DHAKA: When 32-year-old Bangladeshi farmer Obaidul Islam Rubel came up with the idea of growing Saudi varieties of dates, he was met with disbelief. Four years later, as his trees bear hundreds of kilograms of fruit, he is planning to spearhead a campaign to produce Arabian dates at home.
Rubel had some farming experience from his father’s farm, but he said he knew nothing about date cultivation. He learned about it from YouTube videos and in 2017 decided to buy 1.5 bighas of land (a 2,000-square-meter plot) for a date orchard in his native Chapainawabganj district, northwestern Bangladesh.
“Everyone in my neighborhood discouraged me from producing Saudi dates here. The only person who supported me in this endeavor was my father Moksedul Mandal,” Rubel told Arab News.
He recalled how people would laugh at his plans at the beginning: “My father stopped meeting other people at the local market.”
Rubel first grew some 830 saplings to start his journey with date seeds supplied by friends and relatives who lived in Saudi Arabia. He then planted them in February 2017 and for the first three years he tended to the trees, day in, day out.
A year and a half later, the saplings started to bloom.
“It was like winning a war against so many odds,” Rubel said.
His plantation has since expanded to 3,000 trees and currently grows 19 varieties of Middle Eastern dates, including the popular Saudi types such as Sukkari, Amber, and Barhi, of which this year he sold 200 kg during the harvest season in August and September.
He expects the yield will quadruple next year.
“If date trees are nurtured properly during the period of flowering, they yield better products. My date orchard will produce more and more dates in the coming years, as the trees are getting mature.”
He would like more farmers in the region to become involved in the business to establish proper facilities for processing and storing the produce.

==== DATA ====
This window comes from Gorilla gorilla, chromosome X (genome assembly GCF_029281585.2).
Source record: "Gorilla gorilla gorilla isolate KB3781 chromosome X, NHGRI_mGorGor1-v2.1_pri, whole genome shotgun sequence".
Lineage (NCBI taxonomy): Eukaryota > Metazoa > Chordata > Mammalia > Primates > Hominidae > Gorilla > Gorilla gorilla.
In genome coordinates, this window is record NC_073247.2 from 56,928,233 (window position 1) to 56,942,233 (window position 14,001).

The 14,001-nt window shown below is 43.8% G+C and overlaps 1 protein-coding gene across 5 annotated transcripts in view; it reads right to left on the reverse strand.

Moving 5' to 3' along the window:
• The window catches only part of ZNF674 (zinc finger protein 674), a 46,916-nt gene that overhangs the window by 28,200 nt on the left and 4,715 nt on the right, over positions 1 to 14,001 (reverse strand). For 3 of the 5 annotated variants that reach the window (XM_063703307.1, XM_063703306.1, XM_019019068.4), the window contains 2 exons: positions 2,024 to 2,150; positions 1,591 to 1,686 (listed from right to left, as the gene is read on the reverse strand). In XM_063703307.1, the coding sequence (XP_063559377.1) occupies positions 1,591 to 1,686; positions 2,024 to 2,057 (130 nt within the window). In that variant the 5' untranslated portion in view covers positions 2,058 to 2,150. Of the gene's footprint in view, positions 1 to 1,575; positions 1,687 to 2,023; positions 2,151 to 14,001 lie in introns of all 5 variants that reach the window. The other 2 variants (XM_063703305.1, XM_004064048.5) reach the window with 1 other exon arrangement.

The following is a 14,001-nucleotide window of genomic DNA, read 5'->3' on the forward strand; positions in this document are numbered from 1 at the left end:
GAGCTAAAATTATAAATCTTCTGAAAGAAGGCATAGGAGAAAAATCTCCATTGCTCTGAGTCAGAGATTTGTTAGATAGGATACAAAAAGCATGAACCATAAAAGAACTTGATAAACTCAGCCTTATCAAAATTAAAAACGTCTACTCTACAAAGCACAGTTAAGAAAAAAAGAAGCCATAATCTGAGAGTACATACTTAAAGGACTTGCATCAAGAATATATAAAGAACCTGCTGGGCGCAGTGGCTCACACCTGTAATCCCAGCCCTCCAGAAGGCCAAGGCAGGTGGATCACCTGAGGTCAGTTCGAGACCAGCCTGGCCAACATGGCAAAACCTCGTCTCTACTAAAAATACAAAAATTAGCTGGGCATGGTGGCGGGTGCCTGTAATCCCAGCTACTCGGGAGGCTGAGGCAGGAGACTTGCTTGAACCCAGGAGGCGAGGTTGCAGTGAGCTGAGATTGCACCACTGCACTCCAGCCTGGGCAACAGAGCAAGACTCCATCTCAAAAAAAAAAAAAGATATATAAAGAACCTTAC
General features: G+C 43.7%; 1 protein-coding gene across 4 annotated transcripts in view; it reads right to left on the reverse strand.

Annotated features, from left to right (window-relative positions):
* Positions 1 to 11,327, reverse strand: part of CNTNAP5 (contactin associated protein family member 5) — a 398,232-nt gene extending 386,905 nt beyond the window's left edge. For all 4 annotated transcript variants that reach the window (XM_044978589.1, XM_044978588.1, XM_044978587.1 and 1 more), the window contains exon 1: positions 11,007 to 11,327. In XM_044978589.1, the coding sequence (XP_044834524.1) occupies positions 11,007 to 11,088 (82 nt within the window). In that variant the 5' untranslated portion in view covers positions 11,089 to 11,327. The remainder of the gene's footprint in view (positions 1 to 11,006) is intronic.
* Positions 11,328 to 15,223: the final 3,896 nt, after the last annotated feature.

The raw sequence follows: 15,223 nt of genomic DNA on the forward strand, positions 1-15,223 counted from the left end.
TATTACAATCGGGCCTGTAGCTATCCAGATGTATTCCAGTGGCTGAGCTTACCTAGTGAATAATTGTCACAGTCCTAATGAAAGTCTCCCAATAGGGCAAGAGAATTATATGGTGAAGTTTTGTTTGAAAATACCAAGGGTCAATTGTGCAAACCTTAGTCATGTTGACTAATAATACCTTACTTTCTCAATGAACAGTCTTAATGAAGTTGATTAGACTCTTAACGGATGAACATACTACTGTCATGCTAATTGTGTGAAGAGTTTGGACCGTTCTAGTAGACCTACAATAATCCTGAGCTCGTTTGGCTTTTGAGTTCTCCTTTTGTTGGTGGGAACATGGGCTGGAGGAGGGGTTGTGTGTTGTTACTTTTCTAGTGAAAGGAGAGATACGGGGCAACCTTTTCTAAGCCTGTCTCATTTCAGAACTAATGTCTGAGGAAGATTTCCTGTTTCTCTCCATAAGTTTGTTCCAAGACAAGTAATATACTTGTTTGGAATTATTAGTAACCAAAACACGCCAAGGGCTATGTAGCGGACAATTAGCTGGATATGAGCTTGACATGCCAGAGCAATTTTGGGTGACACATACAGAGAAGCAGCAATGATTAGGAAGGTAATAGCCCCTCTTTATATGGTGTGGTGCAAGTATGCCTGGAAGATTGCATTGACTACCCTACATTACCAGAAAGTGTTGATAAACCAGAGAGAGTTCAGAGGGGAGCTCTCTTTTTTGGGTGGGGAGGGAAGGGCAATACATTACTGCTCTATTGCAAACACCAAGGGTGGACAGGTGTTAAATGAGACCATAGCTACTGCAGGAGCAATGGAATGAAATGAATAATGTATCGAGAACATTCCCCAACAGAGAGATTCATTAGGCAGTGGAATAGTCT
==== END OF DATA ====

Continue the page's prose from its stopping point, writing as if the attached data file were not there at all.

“I want more people to come up for the Saudi date’s cultivation by seeing my success and I extend support to everyone in this regard,” Rubel said, adding: “Preservation of these locally produced dates is a challenge for me at this moment, which would be solved when more and more people take up date cultivation.”
Weather and soil conditions in the northwestern part of Bangladesh are conducive for the business.
Department of Agriculture Extension Chapainawabganj District Deputy Director Nazrul Islam told Arab News that the area is suitable for the cultivation of Saudi dates as its climate is similar to that of the Middle East. Saudi varieties are also more resistant to pests.
But time and patience like that of Rubel and his father are necessary for the project to be successful.
“The farmers needed to be patient to yield a better result from Saudi dates, as it takes a little longer period of time to grow the dates,” Rubel said, adding: “It might be a good crop for many of them since the dates are less likely to be attacked by insects.”